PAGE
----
Mesenchymal stem cells overexpressing Akt dramatically repair infarcted myocardium and improve cardiac function despite infrequent cellular fusion or differentiation.
We previously reported that intramyocardial injection of bone marrow-derived mesenchymal stem cells overexpressing Akt (MSC-Akt) efficiently repaired infarcted rat myocardium and improved cardiac function. Controversy still exists over the mechanisms by which MSC contribute to tissue repair. Herein, we tested if cellular fusion of MSC plays a determinant role in cardiac repair. We injected MSC expressing Cre recombinase, with or without Akt, into Cre reporter mice. In these mice, LacZ is expressed only after Cre-mediated excision of a loxP-flanked stop signal and is indicative of fusion. MSC engraftment within infarcted myocardium was transient but significantly enhanced by Akt. MSC fusion with cardiomyocytes was observed as early as 3 days, but was infrequent, and we found a low rate of differentiation of MSC into cardiomyocytes. MSC-Akt decreased infarct size at 3 days and restored early cardiac function. In conclusion, MSC-Akt improved early repair despite transient engraftment, low levels of cellular fusion, and differentiation. These new observations further confirm our recently reported data that early paracrine mechanisms mediated by MSC are responsible for enhancing the survival of existing myocytes and that Akt could alter the secretion of various cytokines and growth factors.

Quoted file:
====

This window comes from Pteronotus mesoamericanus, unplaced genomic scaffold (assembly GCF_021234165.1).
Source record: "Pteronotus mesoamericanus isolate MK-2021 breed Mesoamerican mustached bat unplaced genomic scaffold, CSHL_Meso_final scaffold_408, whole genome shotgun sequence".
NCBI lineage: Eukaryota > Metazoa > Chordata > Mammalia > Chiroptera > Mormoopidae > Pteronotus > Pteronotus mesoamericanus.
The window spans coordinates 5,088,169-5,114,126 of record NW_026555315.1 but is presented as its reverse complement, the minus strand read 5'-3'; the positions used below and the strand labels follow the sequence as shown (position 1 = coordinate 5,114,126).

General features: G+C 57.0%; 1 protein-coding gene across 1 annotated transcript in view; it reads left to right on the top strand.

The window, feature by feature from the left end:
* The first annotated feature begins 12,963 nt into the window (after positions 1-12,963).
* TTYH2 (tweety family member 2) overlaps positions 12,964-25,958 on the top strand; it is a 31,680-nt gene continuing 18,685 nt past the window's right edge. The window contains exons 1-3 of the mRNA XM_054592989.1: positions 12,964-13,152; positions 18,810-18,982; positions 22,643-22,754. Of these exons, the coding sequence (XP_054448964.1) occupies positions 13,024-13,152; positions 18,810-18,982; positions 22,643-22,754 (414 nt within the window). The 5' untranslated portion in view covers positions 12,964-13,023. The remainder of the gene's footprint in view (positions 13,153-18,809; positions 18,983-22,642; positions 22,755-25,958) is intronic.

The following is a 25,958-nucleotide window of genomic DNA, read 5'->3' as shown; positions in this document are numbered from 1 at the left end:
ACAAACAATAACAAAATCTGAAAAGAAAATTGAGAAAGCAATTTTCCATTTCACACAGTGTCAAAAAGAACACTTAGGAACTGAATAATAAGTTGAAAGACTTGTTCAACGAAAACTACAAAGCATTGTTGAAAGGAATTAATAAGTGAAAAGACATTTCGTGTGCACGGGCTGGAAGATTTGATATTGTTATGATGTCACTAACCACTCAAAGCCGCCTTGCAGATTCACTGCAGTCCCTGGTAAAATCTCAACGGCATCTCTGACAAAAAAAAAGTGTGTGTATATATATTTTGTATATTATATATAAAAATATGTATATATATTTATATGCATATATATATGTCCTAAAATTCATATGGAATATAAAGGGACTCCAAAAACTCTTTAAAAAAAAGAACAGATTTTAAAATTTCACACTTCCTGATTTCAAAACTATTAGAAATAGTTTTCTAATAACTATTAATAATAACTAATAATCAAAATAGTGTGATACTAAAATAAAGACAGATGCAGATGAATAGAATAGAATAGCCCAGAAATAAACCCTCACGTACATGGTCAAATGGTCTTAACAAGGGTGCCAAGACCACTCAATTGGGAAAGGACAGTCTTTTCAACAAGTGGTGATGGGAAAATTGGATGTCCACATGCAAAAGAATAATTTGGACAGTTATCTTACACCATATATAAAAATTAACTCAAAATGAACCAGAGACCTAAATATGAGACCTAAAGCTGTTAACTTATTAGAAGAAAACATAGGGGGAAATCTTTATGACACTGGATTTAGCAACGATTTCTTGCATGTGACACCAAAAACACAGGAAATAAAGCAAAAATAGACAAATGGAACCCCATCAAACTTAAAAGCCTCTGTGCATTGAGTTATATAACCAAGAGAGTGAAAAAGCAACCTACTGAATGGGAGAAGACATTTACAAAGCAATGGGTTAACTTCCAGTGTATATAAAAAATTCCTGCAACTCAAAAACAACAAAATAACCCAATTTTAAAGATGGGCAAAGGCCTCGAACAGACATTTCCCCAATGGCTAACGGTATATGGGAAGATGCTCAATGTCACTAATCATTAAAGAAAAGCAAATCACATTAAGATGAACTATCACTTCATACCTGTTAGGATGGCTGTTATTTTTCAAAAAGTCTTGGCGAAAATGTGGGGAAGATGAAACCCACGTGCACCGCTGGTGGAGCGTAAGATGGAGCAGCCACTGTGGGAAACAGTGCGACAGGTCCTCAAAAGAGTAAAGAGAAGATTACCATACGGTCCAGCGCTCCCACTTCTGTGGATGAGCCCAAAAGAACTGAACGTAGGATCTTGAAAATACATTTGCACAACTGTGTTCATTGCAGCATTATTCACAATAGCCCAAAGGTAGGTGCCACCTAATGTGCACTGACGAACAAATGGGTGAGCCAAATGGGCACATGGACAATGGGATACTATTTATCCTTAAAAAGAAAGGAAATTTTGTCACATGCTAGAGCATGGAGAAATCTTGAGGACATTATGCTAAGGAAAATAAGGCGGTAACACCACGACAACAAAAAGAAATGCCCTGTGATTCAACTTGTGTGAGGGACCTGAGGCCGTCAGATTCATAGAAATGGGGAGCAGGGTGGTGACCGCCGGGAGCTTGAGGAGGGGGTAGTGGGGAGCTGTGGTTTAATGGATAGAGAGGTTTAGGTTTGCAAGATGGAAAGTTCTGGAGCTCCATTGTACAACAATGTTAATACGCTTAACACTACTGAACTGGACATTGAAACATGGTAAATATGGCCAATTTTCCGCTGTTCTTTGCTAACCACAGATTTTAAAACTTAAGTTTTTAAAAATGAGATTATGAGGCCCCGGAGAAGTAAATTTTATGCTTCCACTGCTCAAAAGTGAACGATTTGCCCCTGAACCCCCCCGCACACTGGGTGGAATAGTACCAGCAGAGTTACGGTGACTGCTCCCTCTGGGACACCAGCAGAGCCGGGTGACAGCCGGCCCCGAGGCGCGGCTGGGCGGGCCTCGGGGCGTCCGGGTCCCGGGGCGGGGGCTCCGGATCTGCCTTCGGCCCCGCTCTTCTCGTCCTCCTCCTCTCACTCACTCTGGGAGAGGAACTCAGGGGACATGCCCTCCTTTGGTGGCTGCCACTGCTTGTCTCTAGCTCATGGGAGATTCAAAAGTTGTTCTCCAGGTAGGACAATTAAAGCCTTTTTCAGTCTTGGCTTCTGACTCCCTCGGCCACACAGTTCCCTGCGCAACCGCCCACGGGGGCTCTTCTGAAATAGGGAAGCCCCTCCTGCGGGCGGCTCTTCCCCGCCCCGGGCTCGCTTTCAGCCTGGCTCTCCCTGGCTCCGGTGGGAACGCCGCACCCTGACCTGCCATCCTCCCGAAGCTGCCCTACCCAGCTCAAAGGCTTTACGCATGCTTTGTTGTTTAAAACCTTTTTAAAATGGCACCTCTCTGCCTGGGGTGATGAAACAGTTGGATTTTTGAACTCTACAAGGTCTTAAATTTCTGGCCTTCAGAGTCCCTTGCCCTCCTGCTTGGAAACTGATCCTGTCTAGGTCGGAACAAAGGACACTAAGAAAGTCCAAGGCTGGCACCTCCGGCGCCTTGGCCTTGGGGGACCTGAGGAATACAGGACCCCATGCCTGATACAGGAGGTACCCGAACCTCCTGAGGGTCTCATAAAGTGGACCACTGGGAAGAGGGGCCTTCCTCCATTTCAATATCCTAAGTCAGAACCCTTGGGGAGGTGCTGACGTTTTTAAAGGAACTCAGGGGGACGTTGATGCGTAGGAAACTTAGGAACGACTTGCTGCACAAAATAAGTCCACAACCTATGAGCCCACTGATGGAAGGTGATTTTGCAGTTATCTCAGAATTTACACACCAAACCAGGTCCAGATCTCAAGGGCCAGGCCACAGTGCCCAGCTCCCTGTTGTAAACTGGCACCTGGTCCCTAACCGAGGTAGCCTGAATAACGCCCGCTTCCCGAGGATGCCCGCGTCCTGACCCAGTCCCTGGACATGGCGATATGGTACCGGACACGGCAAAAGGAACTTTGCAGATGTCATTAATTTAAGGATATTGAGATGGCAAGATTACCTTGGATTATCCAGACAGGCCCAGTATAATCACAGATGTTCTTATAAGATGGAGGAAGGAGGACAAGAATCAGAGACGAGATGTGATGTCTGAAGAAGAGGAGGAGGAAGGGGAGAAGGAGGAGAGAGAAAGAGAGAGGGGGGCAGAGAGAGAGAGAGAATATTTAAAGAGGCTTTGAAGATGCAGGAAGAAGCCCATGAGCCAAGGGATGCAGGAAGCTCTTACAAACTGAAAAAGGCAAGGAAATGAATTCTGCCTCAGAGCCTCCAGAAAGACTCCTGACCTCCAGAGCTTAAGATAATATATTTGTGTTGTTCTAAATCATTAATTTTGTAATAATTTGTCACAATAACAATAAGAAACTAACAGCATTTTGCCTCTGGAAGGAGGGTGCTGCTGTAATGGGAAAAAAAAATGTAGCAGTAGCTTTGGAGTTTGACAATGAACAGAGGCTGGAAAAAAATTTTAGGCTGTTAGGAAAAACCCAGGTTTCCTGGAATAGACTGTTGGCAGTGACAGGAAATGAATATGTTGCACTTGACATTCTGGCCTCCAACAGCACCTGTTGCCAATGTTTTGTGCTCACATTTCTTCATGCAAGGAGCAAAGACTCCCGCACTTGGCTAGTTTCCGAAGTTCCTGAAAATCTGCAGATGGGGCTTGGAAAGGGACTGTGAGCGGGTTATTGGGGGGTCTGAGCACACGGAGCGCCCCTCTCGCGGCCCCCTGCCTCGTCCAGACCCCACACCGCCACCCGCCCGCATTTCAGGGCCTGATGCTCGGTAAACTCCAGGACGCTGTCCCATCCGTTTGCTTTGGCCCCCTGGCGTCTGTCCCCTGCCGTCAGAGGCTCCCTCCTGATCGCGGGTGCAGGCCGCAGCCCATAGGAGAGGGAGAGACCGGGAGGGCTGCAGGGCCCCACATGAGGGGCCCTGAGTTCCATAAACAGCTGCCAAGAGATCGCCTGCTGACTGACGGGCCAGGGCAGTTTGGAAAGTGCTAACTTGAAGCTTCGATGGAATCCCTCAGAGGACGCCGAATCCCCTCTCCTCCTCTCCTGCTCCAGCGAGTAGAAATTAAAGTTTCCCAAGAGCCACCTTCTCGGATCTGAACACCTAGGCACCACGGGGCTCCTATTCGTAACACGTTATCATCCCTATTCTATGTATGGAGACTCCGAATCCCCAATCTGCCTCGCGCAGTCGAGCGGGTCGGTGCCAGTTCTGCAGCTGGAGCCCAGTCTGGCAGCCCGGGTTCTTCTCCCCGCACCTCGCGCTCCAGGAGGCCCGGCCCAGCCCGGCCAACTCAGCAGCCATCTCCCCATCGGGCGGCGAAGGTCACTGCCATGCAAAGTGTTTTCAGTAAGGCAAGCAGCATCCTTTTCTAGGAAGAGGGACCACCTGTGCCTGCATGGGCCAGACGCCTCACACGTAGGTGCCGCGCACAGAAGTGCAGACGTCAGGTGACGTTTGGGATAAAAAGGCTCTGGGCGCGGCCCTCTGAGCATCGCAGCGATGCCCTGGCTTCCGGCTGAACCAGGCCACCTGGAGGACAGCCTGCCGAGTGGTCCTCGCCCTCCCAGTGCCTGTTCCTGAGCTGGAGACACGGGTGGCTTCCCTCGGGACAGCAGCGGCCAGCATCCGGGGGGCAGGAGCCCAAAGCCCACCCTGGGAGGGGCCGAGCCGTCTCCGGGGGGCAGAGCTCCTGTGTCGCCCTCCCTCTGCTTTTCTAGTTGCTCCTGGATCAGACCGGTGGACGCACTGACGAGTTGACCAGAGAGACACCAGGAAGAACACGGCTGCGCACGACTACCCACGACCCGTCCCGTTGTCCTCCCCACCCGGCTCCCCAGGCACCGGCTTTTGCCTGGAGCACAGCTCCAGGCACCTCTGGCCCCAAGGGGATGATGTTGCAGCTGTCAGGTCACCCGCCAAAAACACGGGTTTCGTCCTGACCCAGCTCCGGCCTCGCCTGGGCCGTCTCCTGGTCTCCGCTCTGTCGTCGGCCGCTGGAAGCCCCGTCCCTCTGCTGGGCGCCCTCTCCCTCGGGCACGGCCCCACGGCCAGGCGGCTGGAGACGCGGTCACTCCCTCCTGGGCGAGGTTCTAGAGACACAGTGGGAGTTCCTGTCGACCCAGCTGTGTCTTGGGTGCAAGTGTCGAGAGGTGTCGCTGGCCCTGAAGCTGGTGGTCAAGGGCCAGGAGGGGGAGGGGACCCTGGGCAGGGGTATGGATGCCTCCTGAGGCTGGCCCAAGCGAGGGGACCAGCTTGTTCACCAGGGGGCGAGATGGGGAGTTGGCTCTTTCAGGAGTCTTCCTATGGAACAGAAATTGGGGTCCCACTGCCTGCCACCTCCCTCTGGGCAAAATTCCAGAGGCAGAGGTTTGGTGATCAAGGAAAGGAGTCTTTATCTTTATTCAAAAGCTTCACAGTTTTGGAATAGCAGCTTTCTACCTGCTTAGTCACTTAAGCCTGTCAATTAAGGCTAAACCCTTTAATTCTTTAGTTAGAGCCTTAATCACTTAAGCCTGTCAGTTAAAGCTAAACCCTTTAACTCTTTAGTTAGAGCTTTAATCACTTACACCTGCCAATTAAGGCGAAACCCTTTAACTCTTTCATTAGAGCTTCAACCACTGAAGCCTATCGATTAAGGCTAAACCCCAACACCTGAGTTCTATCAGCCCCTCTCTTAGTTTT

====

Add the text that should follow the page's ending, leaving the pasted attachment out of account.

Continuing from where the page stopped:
Noiseux, N; Gnecchi, M; Lopez-Ilasaca, M; Zhang, L; Solomon, SD; Deb, A; Dzau, VJ; Pratt, RE
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